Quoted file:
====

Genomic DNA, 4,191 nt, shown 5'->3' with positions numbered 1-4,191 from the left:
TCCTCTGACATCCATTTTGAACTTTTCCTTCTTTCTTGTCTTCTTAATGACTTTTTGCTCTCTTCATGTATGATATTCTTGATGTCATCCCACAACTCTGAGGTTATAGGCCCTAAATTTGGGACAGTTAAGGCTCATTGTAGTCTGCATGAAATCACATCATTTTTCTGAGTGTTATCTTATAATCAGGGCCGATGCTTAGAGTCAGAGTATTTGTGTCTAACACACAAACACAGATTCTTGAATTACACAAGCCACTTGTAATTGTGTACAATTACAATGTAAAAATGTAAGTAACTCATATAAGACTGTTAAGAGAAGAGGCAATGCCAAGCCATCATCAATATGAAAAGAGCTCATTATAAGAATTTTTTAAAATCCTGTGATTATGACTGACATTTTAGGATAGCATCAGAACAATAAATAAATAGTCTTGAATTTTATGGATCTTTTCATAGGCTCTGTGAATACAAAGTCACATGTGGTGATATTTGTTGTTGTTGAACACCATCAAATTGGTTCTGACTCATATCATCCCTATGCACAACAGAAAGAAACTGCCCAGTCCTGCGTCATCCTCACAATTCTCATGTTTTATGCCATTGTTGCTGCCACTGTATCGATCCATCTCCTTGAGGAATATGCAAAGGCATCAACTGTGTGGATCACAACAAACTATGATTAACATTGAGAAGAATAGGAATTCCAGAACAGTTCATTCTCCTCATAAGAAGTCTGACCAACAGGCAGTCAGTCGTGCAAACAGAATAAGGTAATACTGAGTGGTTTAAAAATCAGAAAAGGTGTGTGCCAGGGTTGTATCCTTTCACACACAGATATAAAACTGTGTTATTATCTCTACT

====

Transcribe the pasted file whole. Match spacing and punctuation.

Genomic DNA, 4,191 nt, shown 5'->3' with positions numbered 1-4,191 from the left:
TCCTCTGACATCCATTTTGAACTTTTCCTTCTTTCTTGTCTTCTTAATGACTTTTTGCTCTCTTCATGTATGATATTCTTGATGTCATCCCACAACTCTGAGGTTATAGGCCCTAAATTTGGGACAGTTAAGGCTCATTGTAGTCTGCATGAAATCACATCATTTTTCTGAGTGTTATCTTATAATCAGGGCCGATGCTTAGAGTCAGAGTATTTGTGTCTAACACACAAACACAGATTCTTGAATTACACAAGCCACTTGTAATTGTGTACAATTACAATGTAAAAATGTAAGTAACTCATATAAGACTGTTAAGAGAAGAGGCAATGCCAAGCCATCATCAATATGAAAAGAGCTCATTATAAGAATTTTTTAAAATCCTGTGATTATGACTGACATTTTAGGATAGCATCAGAACAATAAATAAATAGTCTTGAATTTTATGGATCTTTTCATAGGCTCTGTGAATACAAAGTCACATGTGGTGATATTTGTTGTTGTTGAACACCATCAAATTGGTTCTGACTCATATCATCCCTATGCACAACAGAAAGAAACTGCCCAGTCCTGCGTCATCCTCACAATTCTCATGTTTTATGCCATTGTTGCTGCCACTGTATCGATCCATCTCCTTGAGGAATATGCAAAGGCATCAACTGTGTGGATCACAACAAACTATGATTAACATTGAGAAGAATAGGAATTCCAGAACAGTTCATTCTCCTCATAAGAAGTCTGACCAACAGGCAGTCAGTCGTGCAAACAGAATAAGGTAATACTGAGTGGTTTAAAAATCAGAAAAGGTGTGTGCCAGGGTTGTATCCTTTCACACACAGATATAAAACTGTGTTATTATCTCTACT